Canadian bats are unlikely to be the source of virus strains that can infect humans such as the one currently raising global alarms, a bat expert says.
“We’ve lived with our bats for a long time and it’s never happened,” said virologist Vikram Misra of the University of Saskatchewan.
“I really think it’s not an issue.”
Researchers are closing in on bats as the origin of the new coronavirus scare that has quarantined a Chinese city of 11 million people and infected humans in at least 18 countries.
More than 7,700 people in China have been diagnosed with the new virus and 170 of them have died. The World Health Organization on Thursday declared the outbreak a “public health emergency of international concern.”
In research released Thursday, scientists said the new virus is closely related to three coronaviruses found in bats. A separate report published in the medical journal The Lancet said data collected so far is consistent with the virus having initially been hosted by bats.
Misra, who has published a series of papers on bat viruses, said even healthy bats are normally full of them, but they are kept in check by the animal’s unique immune system.
“There are very, very few viruses that make bats sick.”
But if a healthy bat is put under stress, its immune system is thrown off balance, Misra said. Viruses multiply and the bat starts to release them in bodily fluids such as saliva, urine and feces.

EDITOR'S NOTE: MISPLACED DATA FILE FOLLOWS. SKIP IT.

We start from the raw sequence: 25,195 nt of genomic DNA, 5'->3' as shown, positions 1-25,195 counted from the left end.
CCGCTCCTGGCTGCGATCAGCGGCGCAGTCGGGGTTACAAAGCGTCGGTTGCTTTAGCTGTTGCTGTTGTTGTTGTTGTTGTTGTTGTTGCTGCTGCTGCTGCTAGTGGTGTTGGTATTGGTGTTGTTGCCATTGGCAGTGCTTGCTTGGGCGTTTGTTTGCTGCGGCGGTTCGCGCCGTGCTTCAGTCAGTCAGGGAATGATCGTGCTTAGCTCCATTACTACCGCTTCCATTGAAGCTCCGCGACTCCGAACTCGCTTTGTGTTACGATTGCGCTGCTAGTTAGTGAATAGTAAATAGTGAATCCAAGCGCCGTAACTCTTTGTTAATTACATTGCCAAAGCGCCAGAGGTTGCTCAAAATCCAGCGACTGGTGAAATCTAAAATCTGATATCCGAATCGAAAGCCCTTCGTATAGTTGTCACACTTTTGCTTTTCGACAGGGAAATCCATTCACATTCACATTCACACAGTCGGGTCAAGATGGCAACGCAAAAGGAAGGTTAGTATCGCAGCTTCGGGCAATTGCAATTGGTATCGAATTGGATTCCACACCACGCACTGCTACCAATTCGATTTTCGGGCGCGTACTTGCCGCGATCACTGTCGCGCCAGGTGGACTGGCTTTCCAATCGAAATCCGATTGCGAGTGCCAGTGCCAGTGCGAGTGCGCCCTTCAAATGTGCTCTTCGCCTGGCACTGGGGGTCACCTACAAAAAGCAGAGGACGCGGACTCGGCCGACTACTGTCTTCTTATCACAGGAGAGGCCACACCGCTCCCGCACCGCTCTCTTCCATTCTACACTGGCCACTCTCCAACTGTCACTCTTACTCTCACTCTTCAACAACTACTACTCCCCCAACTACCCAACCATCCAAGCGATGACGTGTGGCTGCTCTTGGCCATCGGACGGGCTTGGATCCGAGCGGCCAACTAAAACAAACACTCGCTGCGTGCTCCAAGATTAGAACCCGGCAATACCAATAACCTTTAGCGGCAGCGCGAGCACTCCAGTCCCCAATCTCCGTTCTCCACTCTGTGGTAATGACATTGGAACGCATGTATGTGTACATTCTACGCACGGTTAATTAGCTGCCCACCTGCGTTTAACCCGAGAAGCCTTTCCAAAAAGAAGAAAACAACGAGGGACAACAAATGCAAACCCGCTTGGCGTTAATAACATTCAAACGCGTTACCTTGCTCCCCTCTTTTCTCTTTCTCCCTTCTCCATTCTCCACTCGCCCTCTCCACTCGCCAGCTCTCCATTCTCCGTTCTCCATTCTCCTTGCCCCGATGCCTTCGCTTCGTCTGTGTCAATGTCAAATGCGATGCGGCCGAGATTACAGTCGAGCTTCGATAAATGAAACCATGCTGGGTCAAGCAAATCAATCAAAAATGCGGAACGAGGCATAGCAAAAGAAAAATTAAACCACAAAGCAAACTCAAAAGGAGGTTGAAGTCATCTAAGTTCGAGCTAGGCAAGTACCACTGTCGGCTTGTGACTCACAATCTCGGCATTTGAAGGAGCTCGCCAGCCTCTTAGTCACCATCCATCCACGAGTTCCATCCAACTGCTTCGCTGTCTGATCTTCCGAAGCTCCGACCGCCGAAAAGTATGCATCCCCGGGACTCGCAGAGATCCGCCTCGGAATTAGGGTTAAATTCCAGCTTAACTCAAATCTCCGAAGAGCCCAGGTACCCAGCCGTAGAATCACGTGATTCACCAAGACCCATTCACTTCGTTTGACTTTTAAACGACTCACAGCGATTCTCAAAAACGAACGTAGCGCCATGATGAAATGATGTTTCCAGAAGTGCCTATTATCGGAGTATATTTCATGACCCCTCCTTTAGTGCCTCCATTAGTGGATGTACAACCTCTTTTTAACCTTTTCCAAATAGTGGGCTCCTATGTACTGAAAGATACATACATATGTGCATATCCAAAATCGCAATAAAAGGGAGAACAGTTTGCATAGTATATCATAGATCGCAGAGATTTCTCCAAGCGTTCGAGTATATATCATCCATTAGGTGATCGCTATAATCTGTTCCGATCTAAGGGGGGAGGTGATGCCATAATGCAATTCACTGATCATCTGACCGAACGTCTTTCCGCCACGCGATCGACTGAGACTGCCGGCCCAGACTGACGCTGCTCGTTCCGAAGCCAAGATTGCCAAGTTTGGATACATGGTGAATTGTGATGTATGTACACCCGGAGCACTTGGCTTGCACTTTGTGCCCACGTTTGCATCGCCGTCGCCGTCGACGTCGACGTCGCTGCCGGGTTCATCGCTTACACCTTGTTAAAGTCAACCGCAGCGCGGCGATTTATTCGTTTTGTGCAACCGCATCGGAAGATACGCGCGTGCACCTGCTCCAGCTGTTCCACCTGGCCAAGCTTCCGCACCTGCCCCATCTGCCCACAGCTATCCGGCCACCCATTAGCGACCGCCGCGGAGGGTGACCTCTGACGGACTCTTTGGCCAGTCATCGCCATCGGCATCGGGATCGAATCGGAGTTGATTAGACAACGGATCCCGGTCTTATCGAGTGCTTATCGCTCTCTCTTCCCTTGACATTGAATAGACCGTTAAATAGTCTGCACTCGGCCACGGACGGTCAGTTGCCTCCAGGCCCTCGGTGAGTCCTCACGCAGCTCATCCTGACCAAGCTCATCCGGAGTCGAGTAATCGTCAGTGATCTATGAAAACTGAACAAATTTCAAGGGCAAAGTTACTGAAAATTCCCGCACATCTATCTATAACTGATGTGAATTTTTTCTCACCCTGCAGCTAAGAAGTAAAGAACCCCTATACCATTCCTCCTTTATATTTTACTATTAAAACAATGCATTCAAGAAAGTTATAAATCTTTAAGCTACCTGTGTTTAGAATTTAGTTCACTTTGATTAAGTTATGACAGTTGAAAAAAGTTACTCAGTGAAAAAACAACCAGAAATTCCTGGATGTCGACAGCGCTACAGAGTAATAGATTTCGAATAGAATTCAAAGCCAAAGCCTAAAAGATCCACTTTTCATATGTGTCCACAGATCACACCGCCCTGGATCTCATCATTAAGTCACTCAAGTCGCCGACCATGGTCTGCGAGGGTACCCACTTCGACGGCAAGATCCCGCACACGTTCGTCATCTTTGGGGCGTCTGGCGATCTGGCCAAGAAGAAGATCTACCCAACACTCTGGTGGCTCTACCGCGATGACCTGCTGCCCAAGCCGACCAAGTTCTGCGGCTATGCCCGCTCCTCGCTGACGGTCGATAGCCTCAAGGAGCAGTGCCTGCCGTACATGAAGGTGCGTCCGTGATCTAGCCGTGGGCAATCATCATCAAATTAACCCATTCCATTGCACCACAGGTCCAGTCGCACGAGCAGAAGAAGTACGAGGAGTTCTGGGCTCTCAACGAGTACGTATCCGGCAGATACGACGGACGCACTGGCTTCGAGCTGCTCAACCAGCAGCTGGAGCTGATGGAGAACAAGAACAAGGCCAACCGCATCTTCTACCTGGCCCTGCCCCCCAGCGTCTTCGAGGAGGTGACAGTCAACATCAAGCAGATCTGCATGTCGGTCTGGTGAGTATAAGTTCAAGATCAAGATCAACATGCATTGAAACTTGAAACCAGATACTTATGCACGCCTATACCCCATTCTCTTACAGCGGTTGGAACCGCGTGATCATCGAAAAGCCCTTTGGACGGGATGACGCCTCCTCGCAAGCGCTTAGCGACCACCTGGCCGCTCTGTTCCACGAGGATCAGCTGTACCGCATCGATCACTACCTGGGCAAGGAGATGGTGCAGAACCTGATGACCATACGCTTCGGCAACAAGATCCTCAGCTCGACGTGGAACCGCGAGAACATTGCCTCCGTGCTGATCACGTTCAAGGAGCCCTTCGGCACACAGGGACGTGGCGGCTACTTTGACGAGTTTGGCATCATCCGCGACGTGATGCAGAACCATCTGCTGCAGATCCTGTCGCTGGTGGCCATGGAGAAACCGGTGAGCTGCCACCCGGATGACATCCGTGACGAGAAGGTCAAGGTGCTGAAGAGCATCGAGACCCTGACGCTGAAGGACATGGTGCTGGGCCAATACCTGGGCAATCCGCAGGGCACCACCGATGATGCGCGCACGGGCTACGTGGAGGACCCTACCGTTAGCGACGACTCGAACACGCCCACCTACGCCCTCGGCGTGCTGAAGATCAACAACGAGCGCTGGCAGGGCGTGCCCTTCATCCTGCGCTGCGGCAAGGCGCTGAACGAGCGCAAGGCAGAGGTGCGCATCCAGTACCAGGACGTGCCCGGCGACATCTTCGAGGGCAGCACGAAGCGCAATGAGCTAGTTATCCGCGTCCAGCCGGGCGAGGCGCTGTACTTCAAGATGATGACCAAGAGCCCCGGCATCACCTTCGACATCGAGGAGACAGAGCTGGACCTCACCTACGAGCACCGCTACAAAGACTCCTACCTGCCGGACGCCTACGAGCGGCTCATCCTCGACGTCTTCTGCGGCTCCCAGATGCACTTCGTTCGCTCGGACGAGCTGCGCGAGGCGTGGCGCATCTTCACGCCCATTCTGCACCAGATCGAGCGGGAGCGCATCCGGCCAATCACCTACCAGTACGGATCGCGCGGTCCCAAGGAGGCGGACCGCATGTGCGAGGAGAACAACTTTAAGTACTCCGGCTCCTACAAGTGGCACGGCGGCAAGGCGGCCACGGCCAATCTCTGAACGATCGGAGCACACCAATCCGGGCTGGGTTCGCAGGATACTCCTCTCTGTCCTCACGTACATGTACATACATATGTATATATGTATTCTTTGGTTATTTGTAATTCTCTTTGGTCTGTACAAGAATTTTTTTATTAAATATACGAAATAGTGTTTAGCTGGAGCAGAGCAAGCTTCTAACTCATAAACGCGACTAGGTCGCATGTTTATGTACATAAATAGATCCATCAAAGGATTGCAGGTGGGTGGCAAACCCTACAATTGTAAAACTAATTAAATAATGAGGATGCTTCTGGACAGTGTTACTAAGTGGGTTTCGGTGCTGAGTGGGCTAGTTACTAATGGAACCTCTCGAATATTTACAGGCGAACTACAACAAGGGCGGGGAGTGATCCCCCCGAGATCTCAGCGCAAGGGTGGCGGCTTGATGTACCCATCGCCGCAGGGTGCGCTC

The specific kind of stress it takes is still unknown. Misra said he believes caging a bat near other animals it wouldn’t normally be around, as happens in live-animal markets, could do the trick.
“We think a whole bunch of different kinds of things that make the animal unhappy work in much the same way to suppress antiviral responses.”
It’s likely to have happened before.
The deadly SARS and MERS viruses are thought to have begun in bats. A bat virus killed millions of pigs in the United States in 2014 and more recently in China. The Marburg, Nipah and Hendra viruses – all potentially fatal – are thought to have originated in bats.
North America has large bat populations, which are under stress from loss of habitat, climate change and the spread of disease such as white-nose syndrome. As humans move into previously natural areas, they are increasingly in contact with them.
Could it happen here?
“Not really, no,” said Misra.
Our bats do carry coronaviruses, but a different kind.
“As far as we know, that virus is quite different. It’s a different subfamily of coronaviruses than the coronavirus that makes up SARS and MERS and the new virus.”
Nor is it likely the local coronavirus could mutate into something dangerous.
“You’d have to have a lot of changes happening to these viruses to get them to make that jump.”
As well, domestic animals in North America aren’t typically kept in close proximity to bats.
Misra played down the threat posed by the new coronavirus.
“We’re panicking too soon and for insufficient reasons. More harm will be done by panicking than the virus itself.”
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